40. I have been suffering from depression for about 2 years and have been on antidepressants for the period stated. It started suddenly, and was high in intensity. It started with really, really bad intrusive thoughts. I couldn’t stand be around a knives, because I thought I might use it on someone. As a result, the depression intensified. I experienced horrible thoughts, every 2-3 minutes,as well as suicidal thoughts.

    I was put on a SSRI-type antidepressant and saw results after 1 week. Although I still suffer from some sort of bad thought disorder sometimes, my symptoms have improved. I have lost 30kg in weight, so that, to me was an added bonus.
    Antidepressants work! There is no question in my mind.

    • In reply to #124 by spire123:

      I have been suffering from depression for about 2 years and have been on antidepressants for the period stated. It started suddenly, and was high in intensity. It started with really, really bad intrusive thoughts. I couldn’t stand be around a knives, because I thought I might use it on someone. As…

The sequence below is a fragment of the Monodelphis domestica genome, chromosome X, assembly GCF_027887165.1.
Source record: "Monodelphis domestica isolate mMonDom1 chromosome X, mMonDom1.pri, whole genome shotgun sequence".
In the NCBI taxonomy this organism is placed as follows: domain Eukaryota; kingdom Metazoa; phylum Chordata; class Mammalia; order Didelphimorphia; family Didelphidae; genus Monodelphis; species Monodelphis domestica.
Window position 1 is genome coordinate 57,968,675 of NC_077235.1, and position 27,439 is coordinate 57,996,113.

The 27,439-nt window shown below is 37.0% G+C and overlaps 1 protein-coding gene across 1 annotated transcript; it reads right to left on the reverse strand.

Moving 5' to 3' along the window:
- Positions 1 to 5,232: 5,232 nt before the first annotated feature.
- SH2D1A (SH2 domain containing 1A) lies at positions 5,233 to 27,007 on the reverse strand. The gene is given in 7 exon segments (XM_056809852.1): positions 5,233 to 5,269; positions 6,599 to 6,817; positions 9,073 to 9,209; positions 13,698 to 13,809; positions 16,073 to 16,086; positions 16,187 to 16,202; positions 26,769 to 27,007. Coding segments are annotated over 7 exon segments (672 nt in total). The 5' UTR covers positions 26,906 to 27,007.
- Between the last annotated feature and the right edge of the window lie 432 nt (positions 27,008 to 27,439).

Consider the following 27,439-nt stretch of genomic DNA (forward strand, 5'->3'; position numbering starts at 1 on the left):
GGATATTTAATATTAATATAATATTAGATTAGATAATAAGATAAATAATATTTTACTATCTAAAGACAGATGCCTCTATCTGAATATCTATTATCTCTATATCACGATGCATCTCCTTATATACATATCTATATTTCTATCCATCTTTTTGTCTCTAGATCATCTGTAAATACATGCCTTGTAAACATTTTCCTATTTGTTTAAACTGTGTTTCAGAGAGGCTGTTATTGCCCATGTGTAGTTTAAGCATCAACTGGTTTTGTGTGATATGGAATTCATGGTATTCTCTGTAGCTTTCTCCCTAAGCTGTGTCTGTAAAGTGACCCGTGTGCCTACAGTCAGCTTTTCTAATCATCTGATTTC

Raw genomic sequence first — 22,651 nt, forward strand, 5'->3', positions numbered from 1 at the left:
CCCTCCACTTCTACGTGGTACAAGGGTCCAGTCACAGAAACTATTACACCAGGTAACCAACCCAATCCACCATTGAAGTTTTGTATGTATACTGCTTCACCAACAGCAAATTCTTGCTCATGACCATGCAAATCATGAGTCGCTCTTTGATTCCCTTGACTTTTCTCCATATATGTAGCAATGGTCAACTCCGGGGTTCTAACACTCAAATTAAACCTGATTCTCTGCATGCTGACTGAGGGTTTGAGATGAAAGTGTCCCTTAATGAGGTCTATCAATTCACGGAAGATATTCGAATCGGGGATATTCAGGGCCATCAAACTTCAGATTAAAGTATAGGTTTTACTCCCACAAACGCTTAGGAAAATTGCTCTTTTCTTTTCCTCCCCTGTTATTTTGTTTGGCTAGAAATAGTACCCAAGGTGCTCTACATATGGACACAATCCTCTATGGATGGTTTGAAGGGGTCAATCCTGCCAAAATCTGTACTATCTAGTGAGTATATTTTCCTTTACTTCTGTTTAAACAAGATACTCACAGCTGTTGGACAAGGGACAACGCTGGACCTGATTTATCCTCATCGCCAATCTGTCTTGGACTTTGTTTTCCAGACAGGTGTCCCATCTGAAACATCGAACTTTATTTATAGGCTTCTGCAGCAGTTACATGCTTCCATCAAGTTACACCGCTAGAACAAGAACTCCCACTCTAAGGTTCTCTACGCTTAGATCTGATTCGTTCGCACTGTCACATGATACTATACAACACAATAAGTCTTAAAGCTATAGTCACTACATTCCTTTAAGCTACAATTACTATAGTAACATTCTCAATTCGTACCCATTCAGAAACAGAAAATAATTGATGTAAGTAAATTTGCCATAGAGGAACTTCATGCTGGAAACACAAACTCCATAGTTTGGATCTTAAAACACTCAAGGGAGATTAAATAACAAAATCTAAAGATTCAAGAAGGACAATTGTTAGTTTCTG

Thanks for sharing that.

  41. Next time I go to the doctor’s I will ask for a placebo, as they are often as good as the real medicine and with fewer side-effects.

    More seriously, I did (and still do) suffer from depression and anxiety, and I took SSRIs for a few months. It made a slight difference, I think, but I was working away from home (as I usually do) and I forgot my pills, and I found myself pacing back and forth in the hotel room literally pulling at my hair in worry about what I’d do without them. Then – I found the pills in my jacket pocket. I threw them in the bin. If that’s what the pills were doing to me, I didn’t want anything to do with them any more. I’ve been quite a bit better ever since then.